I’ve been charged with “trespass”. What does this mean?
It is an offence to unlawfully enter, or remain in, a dwelling or the yard of a dwelling. This applies to both domestic dwellings and those places used for a business purpose.
In order to successfully prove this charge the police will be required to satisfy the court, beyond reasonable doubt, that:
- You entered or remained on property; and
- This property was a private or business “dwelling” or the “yard of a dwelling”; and
- You did not have lawful excuse, authorisation or justification to be on that property.
A “dwelling” includes a boat, caravan or tent when it is being used as a dwelling.
What penalty will I be given if I plead or am found guilty of “trespass”?
The maximum penalty for this offence is 20 penalty units (a maximum of $2,356.00) or 1 year imprisonment. While the legislation sets out the maximum penalties for offences, when deciding what penalty should be imposed in each individual case the court is required to take in to account the nature of the offence, your unique personal circumstances and any criminal history.
To get a better idea of the penalties that a court might impose in your case it will be necessary for a solicitor to discuss your matter with you and gain a better understanding of your circumstances.
Our solicitors have extensive experience in this area and will be able to assist you in making sure you get the best result when your charge is finalised. For more information on factors that courts will consider when deciding your penalty see our sentencing page.
Are there any defences to this charge?
There are a number of defences a person may be able to raise, depending on the circumstances of the charge. Some of these include:
- That you were not actually on the property in question.
- That you were not on the property “unlawfully” because of some authorisation or lawful excuse.
- That there was a mistake of fact.
If you believe you may be able to raise a defence in your circumstances we advise you to arrange to meet with a solicitor to discuss your options when dealing with this charge.
Do I have any other options?
In some circumstances your matter may be appropriate for referral to Justice Mediation.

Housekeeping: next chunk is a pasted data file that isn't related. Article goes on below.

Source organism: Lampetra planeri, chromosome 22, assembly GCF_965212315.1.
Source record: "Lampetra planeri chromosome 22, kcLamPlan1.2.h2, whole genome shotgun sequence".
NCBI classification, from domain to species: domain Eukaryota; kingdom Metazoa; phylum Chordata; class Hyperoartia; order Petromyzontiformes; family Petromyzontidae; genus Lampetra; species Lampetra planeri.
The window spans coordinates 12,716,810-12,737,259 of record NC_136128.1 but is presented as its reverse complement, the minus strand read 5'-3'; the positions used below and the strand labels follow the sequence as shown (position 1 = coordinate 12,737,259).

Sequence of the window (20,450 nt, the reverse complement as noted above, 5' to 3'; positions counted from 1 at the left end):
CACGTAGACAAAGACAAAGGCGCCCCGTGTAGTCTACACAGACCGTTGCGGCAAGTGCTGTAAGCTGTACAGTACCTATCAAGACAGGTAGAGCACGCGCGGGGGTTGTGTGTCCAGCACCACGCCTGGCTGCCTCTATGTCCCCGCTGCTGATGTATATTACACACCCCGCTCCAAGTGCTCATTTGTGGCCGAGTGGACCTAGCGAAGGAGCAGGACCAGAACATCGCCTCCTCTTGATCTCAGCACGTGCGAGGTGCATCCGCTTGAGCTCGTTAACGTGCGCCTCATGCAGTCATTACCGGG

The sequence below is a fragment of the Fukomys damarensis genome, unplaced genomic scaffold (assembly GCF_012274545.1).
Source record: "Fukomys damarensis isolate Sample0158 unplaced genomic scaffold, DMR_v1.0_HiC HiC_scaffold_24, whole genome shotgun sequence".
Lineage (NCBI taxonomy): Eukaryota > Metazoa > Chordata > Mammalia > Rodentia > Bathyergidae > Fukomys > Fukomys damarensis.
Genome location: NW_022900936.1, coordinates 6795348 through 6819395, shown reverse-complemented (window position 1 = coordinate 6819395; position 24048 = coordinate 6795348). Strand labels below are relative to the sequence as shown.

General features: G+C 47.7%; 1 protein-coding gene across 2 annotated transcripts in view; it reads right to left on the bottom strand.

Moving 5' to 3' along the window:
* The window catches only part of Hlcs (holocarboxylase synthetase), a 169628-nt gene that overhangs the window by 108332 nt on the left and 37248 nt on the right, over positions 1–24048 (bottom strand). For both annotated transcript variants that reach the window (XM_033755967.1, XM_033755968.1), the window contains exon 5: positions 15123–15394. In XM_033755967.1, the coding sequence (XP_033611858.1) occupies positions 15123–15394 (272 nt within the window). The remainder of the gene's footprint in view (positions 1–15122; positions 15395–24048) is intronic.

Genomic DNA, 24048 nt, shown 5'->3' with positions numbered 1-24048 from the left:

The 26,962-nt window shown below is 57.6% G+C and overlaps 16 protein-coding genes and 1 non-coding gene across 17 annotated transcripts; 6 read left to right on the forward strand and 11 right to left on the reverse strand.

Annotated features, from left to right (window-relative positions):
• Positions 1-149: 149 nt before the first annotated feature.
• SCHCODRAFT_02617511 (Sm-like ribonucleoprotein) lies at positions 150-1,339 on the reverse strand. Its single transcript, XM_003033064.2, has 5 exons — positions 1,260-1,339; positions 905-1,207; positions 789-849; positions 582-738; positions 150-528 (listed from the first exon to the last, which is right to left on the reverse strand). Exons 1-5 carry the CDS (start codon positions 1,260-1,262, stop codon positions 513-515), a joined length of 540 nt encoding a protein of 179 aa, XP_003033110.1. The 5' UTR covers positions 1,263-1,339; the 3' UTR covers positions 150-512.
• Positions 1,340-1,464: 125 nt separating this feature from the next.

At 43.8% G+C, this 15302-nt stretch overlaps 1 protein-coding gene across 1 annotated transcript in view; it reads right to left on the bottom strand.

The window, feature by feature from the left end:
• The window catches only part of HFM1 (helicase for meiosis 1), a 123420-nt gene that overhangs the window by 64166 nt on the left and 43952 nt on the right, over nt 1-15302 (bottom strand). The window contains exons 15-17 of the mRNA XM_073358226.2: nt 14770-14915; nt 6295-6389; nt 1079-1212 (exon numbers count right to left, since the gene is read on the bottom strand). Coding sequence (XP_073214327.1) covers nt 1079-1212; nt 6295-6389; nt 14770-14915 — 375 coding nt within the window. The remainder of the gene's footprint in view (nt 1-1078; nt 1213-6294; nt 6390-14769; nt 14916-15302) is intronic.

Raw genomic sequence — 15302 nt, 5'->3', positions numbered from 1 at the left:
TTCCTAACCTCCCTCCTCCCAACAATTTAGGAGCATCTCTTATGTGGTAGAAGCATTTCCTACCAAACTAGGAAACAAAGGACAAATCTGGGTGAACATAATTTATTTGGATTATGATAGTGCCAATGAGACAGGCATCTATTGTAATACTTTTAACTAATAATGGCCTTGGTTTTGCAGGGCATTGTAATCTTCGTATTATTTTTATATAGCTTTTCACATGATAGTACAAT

This is a process in which you and the complainant attend a meeting organised by an independent third party to discuss the incident and the impact it has had on the complainant.
An important part of this mediation is discussing how you can make amends for your behaviour. This might involve the payment of money to the complainant.
Often when the justice mediation process is successful the prosecutor will discontinue the court proceedings against you.
Your matter must be referred to Justice Mediation by either the court or the Police Prosecution Corp. The complainant and police must agree to participate in the process.
A benefit of having a solicitor is that, in appropriate matters, they are able to effectively negotiate with the court and prosecutors to convince them to have a matter referred to this process.
How will lawyers help me with my trespass charge?
There are a number of benefits to engaging a lawyer to act for you on your trespass charge. Our solicitors are highly experienced in these matters and can provide you with:
- Expert advice about the strength of the prosecution’s case and your prospects of successfully fighting the charge.
- A representative who can attend court on your behalf (and save you from having to attend and speak for yourself on every court date).
- Years of experience in successfully negotiating with prosecution on our clients’ charges.
- An experienced court room advocate who can effectively present your case and submit to the court relevant, persuasive information designed to minimise your penalty.